SITREP – Day 5 – Wonderland


I am sitting in St. George, Utah – half awake – hoping to have enough pushed through in this blog to let those getting up tomorrow morning know I am not dead.  Yup, survived another day on the road to California.  With the 600 miles today planned through the roughest of the Rockies, one should think that today would be the toughest of the whole trip.

Hate to disappoint you, but it was the best.  Like, not even in the same league.

Really it started 28-ish hours ago.  After arriving in Denver, getting the pup settled in, and cranking out the Day 4 blog post, I met up with Jason Lindgren, a fellow ex-Colt from my drum corps days and my current major rival in Fantasy Football … seriously, part of the conversation was about how Jason was supposed to dive bomb his team so I can make it into the Superbowl.  He ended up taking me to a couple of the Westminster, CO microbreweries where I had some mighty fine beers and pizza cooked out a wood burning stove on a trailer (like, think food truck, but with a wood burning pizza oven).  Also checked out a micro-distiller (like a small batch spirit maker) where I learned to love true Hot Buttered Rum!  But it wasn’t just the drinking, it was a great night of catching up with an old friend and sharing the stories that cover 25 years.

Tonight was something similar.  I spent the evening with Bob Lehnan, who is in the most basic sense the gentleman who retired from my old employer leaving the vacancy for me to join them.  But that is like saying ‘Brett Farve retired from the Green Bay Packers and was replaced with Uncle Rico from Napolian Dynamite’ (or for those of you who didn’t get the references … Bob is a legend, and I am some shmoo).  A few beers, stories about the state of the company, and lots of discussions on pets made for a great night in St George.

In between, I was faced with a true winter wonderland.  The drive today stated in Denver at the crack of stupid.  Jason recommended a 5 to 6AM start to beat those folks heading to the ski slopes for the weekend.  I took his advice, but also took a bunch of coffee.  Out of Denver, I-70 climbs to over 11,000 feet and runs through a long tunnel before it starts to hit the winding roads of the Rockies.  By the time I hit the tunnel, the sun was up, and I was hit by the tall mountains and peaks snow covered and white.  I have driven this route before at least three or four times; but it was always in the summer.  In fact, it was always heading East.  So this was so new, so different, and so interesting.  The roads were a little spotty at times, but the snow was mainly up in the mountains, hills sides, across the wide lakes, and etched into the rocky surfaces.  My favorite stretch always is in Glenwood Canyon, and seeing it from the higher West Bound lanes with the icy river and snowy walls made the views extraordinary.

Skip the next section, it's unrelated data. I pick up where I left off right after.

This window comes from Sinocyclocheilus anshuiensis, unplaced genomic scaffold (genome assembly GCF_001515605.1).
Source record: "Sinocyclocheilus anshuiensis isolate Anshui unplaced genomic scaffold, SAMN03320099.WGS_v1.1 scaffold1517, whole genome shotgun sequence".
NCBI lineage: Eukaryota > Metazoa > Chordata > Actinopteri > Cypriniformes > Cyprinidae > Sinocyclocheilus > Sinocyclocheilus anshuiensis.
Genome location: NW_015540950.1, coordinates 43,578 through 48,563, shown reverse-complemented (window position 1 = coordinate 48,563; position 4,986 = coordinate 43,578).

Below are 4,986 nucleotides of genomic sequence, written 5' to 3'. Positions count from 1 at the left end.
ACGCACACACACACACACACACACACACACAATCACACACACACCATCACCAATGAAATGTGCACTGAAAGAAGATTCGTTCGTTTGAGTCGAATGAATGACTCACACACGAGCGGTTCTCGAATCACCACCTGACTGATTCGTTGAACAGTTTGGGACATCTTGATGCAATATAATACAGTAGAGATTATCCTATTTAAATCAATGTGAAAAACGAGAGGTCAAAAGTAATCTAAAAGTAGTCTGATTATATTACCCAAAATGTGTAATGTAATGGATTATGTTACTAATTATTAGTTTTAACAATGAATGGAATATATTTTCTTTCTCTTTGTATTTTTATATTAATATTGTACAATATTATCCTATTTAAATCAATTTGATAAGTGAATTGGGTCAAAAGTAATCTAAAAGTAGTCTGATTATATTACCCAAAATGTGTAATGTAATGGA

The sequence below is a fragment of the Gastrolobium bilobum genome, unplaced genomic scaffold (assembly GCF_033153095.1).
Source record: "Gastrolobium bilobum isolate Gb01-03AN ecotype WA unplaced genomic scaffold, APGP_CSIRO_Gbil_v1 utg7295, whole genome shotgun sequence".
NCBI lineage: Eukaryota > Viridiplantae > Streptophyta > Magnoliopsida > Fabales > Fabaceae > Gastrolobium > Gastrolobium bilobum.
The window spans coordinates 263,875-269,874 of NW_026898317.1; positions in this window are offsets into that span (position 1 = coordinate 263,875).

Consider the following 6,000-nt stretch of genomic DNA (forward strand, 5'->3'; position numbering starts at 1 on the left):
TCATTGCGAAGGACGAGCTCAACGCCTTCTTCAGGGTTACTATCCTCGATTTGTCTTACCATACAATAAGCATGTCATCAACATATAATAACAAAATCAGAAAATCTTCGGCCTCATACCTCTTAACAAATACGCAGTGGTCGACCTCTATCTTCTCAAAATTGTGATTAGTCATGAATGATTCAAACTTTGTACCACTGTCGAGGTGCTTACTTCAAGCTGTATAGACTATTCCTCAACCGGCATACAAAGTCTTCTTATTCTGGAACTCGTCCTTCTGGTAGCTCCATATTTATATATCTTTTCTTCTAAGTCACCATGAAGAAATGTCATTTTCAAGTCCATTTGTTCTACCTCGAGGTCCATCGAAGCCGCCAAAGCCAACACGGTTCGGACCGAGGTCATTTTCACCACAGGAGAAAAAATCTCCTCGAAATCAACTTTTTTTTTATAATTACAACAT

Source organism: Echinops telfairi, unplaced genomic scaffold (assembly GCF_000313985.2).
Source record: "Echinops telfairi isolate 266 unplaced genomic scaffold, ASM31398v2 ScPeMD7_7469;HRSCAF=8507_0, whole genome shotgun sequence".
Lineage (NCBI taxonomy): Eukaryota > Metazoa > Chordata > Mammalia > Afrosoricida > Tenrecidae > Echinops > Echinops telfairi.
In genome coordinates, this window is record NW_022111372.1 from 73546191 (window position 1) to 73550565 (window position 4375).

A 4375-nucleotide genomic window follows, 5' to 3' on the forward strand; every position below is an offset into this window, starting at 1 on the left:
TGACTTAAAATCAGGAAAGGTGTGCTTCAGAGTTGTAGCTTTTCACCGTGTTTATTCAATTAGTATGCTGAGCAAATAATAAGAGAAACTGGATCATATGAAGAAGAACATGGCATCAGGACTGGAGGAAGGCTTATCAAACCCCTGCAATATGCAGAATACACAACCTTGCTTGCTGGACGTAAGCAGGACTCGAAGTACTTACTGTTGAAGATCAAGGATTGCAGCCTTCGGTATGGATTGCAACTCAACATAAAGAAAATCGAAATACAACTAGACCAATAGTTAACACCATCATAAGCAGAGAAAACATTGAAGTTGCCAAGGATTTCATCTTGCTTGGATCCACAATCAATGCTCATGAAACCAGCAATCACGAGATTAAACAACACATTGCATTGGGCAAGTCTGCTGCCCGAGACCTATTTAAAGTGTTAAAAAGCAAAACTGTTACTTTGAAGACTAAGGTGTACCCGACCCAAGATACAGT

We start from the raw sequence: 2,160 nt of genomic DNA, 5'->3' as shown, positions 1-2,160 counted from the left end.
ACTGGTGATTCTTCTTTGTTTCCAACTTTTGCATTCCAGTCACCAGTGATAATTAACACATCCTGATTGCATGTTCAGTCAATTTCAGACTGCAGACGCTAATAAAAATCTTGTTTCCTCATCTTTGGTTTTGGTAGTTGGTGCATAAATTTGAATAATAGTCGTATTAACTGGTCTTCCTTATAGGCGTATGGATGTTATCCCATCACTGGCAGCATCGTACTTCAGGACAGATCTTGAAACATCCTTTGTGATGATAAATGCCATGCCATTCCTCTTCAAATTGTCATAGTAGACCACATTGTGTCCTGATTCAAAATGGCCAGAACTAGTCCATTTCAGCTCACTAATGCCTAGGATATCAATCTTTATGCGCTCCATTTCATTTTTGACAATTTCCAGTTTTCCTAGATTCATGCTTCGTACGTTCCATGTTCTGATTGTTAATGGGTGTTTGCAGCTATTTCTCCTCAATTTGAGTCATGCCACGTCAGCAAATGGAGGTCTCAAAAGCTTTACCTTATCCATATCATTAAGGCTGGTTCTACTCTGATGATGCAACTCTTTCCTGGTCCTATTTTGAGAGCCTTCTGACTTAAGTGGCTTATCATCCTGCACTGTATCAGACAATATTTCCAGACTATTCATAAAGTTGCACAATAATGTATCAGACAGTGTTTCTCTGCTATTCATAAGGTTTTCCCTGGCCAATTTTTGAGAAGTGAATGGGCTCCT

Of course, if you ever have driven this route, you know the views just keep coming at you like that.  From the tree covered peaks, to the crested buttes of Utah, to the wide rivers, to the open plains.  The boring of Days 1 thru 5 was replaced overwhelmingly by the splendor of today.

Like I said, I drove this route before, and part of the trip included a stop in a town etched well in my memory.   Little Rifle, Colorado, at a point still 70 miles east of Grand Junction.  It’s not so impressive of a town, compared to the resort like Vail or busy Grand Junction, but it is still nicely nestled along the rivers at the end of the canyon country.  Why is it so memorable?  Well, it was here in 1995 I had an revelation.  I was on my first great solo road trip, a 21 day adventure from the midwest to visit my brother in Vegas.  I just ended what was going to be my last year of touring Drum Corps, was looking at the last 3 months before I graduated from college, and had absolutely no idea what I was going to do with my life.  I pulled into this town, and got a room in a crappy little hotel (though the room ended up to be the nicest they had).  Wandering around the town in the car, I was flipping radio channels and came across some talk show.  The guy on it was setting up his day and started talking about his job – the main comment he made was blunt and direct: ‘If you love what you do, your life will be happier because it is so’.  The guy then continued on with his show (which turned out to be a closed minded religious call-in show where he chastised a kid for allowing himself to be tempted by Dungeons & Dragons).  It seemed in some way shape or form, however, I chased that guy’s them — to find a job that you love to do.  While I followed paths that I don’t really think were the best I could do, I seriously love the job that I am going to be doing at JPL.  So in a way, stopping here was a chance to think that voice for leading me on a path, and letting me see what the world could be.

So tomorrow is the last day of the drive, Day 6.  On paper it is the shortest day – 380 miles.  On another recommendation, it will be another early start – this time to beat the ‘Vegas Losers’ heading back to LA following their weekend.  But I also want to get an early start so I can get into our hotel, settle in, and let what the day after means.  Day 6 has to be the end because the following day is really Day 1 … my first day at JPL … Day 1 of the rest of my life.

As a recap on the route:

I-90 across NY and Northern OH & IN; — DONE
I-80 at Chicago, across IL, IA & NE.DONE
I-76 in Western NE into CO —  DONE
I-70 at Denver then across CO into UT — DONE
I-15 through UT, NV, through Las Vegas, and then into CA — Started Today
CA-210 to Burbank.

Next stop … California.


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